This point—i.e. the emphasis on empirical, direct knowing—is again highlighted in the Tevijja Sutta (D.13), where the Buddha chastises the Brahmin Vasettha for having faith in teachers and traditions who rely only upon what they’ve heard, what they’ve been told, what they’ve read, etc, and have not directly known anything for themselves and don’t even act in accordance with what they teach.  Vasettha understands and asks the Buddha to teach him the proper way to Brahma, so he may experience “heaven” for himself.  The Buddha teaches him how to cultivate the jhanas as well as the Brahmaviharas—meditations on sympathetic joy, loving kindness, equanimity and compassion.  So again, the necessity of direct knowing and seeing is made clear; as arguments for the necessity of personal experience as the source of any philosophy, these suttas are excellent choices.  

So far, so good. 

But then Mr. MacPherson’s argument drives off a cliff.  Having established the empirical orientation of the Dhamma, he then tries—vainly—to establish similar credentials for Christianity:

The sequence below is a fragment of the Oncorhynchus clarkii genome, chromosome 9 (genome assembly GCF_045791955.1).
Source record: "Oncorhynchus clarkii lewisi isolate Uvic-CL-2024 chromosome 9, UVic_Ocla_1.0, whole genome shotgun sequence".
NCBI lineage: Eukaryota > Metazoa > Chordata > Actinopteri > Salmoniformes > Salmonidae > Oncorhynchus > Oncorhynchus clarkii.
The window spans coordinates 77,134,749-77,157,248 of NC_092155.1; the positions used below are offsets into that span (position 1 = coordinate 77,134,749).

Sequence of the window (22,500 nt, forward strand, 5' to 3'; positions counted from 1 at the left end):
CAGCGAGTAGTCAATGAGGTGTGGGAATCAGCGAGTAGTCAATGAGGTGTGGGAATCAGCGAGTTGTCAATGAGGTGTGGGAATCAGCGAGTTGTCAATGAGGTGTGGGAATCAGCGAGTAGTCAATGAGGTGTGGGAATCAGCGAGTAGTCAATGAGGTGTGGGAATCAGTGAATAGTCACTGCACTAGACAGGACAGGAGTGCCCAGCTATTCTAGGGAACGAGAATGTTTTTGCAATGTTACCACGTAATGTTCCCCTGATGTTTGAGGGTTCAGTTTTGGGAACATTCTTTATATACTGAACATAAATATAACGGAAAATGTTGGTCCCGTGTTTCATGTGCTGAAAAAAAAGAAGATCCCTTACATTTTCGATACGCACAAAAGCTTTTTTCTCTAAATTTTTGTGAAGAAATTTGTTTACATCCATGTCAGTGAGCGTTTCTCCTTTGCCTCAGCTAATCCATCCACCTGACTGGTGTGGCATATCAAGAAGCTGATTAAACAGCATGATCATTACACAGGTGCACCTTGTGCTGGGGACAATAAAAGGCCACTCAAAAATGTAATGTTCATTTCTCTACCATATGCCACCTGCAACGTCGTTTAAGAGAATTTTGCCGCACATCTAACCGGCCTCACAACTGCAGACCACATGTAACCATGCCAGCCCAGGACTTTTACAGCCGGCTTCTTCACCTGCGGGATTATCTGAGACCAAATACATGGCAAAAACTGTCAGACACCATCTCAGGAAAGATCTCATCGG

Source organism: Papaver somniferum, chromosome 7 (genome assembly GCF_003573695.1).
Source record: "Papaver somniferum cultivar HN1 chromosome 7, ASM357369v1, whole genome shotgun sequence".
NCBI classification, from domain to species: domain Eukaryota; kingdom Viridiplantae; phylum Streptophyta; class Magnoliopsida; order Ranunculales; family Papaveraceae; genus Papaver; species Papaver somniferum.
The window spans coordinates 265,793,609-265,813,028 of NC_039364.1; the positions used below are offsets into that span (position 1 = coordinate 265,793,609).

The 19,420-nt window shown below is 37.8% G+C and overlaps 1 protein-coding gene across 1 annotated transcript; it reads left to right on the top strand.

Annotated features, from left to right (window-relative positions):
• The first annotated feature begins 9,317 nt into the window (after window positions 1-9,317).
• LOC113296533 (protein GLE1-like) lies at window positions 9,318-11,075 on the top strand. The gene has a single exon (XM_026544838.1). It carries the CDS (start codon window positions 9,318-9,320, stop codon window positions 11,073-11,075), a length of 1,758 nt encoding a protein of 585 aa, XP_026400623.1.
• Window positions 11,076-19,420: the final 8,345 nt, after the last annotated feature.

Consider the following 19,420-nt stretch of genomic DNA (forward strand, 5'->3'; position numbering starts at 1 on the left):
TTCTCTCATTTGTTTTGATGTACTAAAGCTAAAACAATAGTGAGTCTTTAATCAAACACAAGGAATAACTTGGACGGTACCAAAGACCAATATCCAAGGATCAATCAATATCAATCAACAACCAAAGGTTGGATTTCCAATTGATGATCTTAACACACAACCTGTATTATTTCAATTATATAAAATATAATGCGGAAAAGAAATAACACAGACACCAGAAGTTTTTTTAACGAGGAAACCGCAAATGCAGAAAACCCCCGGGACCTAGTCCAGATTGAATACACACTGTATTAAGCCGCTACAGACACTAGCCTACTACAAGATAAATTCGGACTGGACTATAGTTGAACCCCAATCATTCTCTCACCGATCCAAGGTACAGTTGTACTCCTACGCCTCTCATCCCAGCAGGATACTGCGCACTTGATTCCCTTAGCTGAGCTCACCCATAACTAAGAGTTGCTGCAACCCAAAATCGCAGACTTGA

Consider…what is written in the Gospel of Saint John, chapter 1, verse 14. God Himself, in the flesh, walked on Earth with people, and with Saint John even. He was called Jesus. People saw him. They spoke with him. They touched him. They ate with him.Saint Johnsaw him, spoke with him, touched him, ate with him, traveled with him, lived with him. “And the Word [God] became flesh and lived among us, and we have seen his glory.” All four gospels actually testify of actual people who actually saw, heard, touched, ate with, and shared lodgings with God. In 1 John 1:1 the Apostle repeats his personal experience: “We declare to you what was from the beginning, what we have heard, what we have seen with our eyes, what we have looked at and touched with our hands.” 

When Christians speak of God, they speak from a lineage that knows. They speak from a lineage that did actually hear the voice from heaven. They speak from a lineage that satisfied the test that Buddha put to those ascetics and priests in Long Discourses 9 and 13 (“God proved by the test of Long Discourses 9, 13, and 23”).